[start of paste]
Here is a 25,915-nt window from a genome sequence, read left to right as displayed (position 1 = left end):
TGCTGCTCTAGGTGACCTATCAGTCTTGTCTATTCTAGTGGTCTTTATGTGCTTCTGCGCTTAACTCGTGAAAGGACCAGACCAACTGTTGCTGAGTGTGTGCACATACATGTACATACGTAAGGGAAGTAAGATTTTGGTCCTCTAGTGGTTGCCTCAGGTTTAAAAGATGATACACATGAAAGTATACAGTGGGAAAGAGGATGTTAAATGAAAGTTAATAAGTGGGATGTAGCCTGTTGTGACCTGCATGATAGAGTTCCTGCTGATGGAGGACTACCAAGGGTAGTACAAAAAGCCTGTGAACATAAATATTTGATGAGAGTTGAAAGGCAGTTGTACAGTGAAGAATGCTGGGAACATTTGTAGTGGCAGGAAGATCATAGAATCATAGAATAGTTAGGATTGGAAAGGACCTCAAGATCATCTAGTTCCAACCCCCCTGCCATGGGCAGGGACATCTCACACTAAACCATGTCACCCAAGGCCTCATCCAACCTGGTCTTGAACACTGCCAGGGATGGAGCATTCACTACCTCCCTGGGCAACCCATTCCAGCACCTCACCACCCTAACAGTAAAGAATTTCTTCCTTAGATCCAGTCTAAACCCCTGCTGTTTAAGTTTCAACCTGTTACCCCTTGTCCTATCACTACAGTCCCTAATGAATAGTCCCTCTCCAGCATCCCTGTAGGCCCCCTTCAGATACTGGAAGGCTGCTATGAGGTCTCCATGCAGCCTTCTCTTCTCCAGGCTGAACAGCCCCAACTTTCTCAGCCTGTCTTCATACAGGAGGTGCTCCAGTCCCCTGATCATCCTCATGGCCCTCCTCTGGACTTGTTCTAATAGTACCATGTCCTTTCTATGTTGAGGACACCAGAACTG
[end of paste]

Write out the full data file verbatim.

Here is a 25,915-nt window from a genome sequence, read left to right as displayed (position 1 = left end):
TGCTGCTCTAGGTGACCTATCAGTCTTGTCTATTCTAGTGGTCTTTATGTGCTTCTGCGCTTAACTCGTGAAAGGACCAGACCAACTGTTGCTGAGTGTGTGCACATACATGTACATACGTAAGGGAAGTAAGATTTTGGTCCTCTAGTGGTTGCCTCAGGTTTAAAAGATGATACACATGAAAGTATACAGTGGGAAAGAGGATGTTAAATGAAAGTTAATAAGTGGGATGTAGCCTGTTGTGACCTGCATGATAGAGTTCCTGCTGATGGAGGACTACCAAGGGTAGTACAAAAAGCCTGTGAACATAAATATTTGATGAGAGTTGAAAGGCAGTTGTACAGTGAAGAATGCTGGGAACATTTGTAGTGGCAGGAAGATCATAGAATCATAGAATAGTTAGGATTGGAAAGGACCTCAAGATCATCTAGTTCCAACCCCCCTGCCATGGGCAGGGACATCTCACACTAAACCATGTCACCCAAGGCCTCATCCAACCTGGTCTTGAACACTGCCAGGGATGGAGCATTCACTACCTCCCTGGGCAACCCATTCCAGCACCTCACCACCCTAACAGTAAAGAATTTCTTCCTTAGATCCAGTCTAAACCCCTGCTGTTTAAGTTTCAACCTGTTACCCCTTGTCCTATCACTACAGTCCCTAATGAATAGTCCCTCTCCAGCATCCCTGTAGGCCCCCTTCAGATACTGGAAGGCTGCTATGAGGTCTCCATGCAGCCTTCTCTTCTCCAGGCTGAACAGCCCCAACTTTCTCAGCCTGTCTTCATACAGGAGGTGCTCCAGTCCCCTGATCATCCTCATGGCCCTCCTCTGGACTTGTTCTAATAGTACCATGTCCTTTCTATGTTGAGGACACCAGAACTG